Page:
Every warrant officer has an appointment, and is usually referred to by his appointment rather than by his rank.
WO1s wear a royal coat of arms on the lower sleeve. In the insignia of those holding the most senior appoinment of Conductor this is surrounded by a wreath. Appointments held by WO1s include:
WO2s wear a crown on the lower sleeve, surrounded by a wreath for Quartermaster Sergeants and all WO2s in the Royal Army Medical Corps (The wreath was used for all WOIIs from 1938 to 1947). Appointments held by WO2s include:
From 1938, there was also a rank of Warrant Officer Class III (WOIII). The only appointments held by this rank were Platoon Sergeant Major, Troop Sergeant Major and Section Sergeant Major. The WOIII wore a crown on his lower sleeve (which is why all WOIIs switched to a crown in a wreath during this period). The rank was placed in suspension in 1940 and no new appointments were made, but it was never officially abolished.
WOs are officially designated using their rank and appointment. For instance, WO2 (CSM) Smith or WO1 (BM) Jones. However, they would usually be referred to as "CSM Smith" and "Bandmaster Jones". WO2s holding Sergeant Major or Corporal Major appointments are often referred to as the "Sergeant Major" or the "Corporal Major", but WO1s are only ever referred to using their full appointment or its abbreviation (the "RSM" or the "Garrison Sergeant Major", for instance).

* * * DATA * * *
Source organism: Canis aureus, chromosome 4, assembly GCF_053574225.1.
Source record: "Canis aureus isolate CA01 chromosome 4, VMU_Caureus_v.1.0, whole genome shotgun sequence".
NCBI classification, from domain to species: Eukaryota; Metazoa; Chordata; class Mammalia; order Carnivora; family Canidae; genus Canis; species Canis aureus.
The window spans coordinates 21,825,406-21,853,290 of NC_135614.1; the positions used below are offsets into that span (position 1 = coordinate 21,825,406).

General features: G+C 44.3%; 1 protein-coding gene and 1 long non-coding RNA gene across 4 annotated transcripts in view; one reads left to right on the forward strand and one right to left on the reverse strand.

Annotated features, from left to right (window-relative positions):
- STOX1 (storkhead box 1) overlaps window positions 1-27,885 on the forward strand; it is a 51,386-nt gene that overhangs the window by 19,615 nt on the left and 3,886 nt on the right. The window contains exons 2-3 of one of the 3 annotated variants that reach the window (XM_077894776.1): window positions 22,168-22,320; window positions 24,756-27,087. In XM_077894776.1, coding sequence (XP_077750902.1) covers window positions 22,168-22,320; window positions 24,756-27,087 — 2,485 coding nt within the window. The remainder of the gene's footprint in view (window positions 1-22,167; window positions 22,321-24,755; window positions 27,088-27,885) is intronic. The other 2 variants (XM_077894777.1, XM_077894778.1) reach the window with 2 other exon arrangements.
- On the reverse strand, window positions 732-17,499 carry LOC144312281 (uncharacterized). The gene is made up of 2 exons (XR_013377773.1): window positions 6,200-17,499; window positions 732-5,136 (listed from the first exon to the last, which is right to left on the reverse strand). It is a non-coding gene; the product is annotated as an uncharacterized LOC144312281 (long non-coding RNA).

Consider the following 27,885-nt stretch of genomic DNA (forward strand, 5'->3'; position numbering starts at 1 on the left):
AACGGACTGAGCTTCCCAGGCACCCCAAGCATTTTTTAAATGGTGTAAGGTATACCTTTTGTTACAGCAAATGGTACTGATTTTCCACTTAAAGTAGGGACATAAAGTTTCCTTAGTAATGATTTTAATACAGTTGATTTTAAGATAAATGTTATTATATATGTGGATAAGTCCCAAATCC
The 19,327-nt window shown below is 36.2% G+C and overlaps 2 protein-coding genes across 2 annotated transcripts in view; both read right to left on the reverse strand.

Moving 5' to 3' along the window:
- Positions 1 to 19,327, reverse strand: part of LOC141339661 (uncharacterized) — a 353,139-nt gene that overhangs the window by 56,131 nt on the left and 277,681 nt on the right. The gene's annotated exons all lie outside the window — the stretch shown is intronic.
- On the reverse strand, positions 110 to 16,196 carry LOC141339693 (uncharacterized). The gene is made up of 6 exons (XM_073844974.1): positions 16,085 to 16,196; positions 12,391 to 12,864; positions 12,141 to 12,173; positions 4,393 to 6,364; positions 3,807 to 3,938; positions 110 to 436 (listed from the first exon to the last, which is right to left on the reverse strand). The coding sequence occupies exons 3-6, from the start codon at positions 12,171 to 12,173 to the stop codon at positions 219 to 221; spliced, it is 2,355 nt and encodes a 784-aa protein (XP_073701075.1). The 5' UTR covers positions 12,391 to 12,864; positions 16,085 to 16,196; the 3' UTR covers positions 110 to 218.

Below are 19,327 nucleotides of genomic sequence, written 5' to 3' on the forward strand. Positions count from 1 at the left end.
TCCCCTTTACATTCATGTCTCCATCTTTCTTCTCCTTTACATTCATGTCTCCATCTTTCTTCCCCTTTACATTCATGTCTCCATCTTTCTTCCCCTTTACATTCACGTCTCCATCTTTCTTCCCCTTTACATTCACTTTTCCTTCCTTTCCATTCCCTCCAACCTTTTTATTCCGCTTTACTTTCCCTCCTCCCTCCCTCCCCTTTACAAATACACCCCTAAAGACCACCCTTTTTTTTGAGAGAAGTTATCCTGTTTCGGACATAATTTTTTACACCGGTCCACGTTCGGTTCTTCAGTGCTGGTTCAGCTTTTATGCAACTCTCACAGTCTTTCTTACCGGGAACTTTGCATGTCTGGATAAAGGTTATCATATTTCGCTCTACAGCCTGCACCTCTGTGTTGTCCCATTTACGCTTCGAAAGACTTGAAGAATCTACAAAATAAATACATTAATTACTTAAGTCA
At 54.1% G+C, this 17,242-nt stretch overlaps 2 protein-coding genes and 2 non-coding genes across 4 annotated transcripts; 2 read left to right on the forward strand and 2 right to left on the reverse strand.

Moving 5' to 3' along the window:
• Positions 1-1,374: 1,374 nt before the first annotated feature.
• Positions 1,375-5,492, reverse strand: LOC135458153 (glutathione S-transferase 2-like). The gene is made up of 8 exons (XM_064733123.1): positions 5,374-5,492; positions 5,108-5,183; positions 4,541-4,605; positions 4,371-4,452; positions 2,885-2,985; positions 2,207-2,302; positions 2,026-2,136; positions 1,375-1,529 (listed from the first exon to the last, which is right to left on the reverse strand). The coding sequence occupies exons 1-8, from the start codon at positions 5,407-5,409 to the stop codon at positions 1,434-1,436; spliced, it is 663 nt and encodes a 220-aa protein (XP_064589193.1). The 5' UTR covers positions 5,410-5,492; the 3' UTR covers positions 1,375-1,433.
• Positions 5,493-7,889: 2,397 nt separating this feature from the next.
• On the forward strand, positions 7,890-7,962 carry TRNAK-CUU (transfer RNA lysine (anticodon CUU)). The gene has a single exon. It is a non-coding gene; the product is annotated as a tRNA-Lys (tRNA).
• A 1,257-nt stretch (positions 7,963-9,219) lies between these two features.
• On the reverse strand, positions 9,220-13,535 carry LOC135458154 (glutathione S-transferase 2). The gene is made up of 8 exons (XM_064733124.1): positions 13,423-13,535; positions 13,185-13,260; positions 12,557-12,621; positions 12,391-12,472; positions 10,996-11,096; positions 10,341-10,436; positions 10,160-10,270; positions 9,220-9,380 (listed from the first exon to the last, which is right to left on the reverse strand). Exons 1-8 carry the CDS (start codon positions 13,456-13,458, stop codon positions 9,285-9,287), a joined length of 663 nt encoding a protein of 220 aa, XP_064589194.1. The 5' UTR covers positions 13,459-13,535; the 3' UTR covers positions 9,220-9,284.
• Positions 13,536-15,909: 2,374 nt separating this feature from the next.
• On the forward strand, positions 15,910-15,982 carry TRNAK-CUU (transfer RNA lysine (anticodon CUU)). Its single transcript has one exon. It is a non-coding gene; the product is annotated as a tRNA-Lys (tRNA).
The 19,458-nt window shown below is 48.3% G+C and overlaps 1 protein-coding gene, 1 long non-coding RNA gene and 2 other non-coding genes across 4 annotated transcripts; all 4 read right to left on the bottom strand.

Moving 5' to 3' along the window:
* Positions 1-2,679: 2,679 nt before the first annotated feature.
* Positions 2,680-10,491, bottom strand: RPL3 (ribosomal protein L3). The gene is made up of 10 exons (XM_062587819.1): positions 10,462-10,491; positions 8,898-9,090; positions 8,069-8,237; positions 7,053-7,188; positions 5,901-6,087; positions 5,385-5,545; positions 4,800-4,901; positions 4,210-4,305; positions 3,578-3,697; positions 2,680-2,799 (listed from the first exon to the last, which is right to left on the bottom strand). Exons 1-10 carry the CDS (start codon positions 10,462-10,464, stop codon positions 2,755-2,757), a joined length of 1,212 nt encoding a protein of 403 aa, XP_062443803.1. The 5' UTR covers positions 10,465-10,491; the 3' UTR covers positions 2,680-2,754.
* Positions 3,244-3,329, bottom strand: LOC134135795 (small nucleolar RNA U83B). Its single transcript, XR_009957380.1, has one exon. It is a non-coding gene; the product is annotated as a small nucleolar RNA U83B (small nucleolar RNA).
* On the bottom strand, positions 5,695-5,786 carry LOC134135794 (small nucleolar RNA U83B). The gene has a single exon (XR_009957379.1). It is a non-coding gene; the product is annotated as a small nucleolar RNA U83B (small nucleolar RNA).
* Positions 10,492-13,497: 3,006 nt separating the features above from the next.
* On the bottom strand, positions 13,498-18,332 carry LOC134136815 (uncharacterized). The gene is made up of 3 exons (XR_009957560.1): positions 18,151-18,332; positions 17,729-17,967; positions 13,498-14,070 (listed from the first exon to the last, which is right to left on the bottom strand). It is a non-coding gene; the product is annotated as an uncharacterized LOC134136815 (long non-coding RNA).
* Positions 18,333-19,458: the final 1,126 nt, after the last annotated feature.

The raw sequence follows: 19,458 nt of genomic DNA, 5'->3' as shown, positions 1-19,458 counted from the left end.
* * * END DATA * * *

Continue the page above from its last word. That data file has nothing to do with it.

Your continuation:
How warrant officers are addressed depends, as does much else in the British Army, on the traditions of their regiments or corps. However, there are some general rules of thumb:
- WO1s are usually addressed as "Mr. surname" by officers and by their peers, and as "sir" or "Mr. surname, sir" by their subordinates (for female WO1s, "Mrs., Ms. or Miss surname", "ma'am", and "Mrs., Ms. or Miss surname, ma'am", respectively); in some Regiments only the RSM's Commanding Officer, and he alone, has the privilege of addressing him as "RSM"; all others use the normal form of address for WO1s;
- WO2s are commonly addressed as "Sergeant Major", "Corporal Major" or "Q" for Quartermaster Sergeants ("RQ" for the Regimental Quartermaster Sergeant, etcetera) as appropriate, but only ever as "sir" or "ma'am" by subordinates.
- A notable exception to the above is the Foot Guards and Honourable Artillery Company where the Regimental Sergant Major is known as, and addressed by officers as, the Sergeant Major and the Company (HAC Squadron) Sergeants Major are addressed as Company (Squadron) Sergeant Major.
The four most senior warrant officer appointments in the British Army are generally considered to be, in descending order of seniority:
Royal Air Force
The Royal Air Force
inherited the ranks of Warrant Officer Class I and II
from the Royal Flying Corps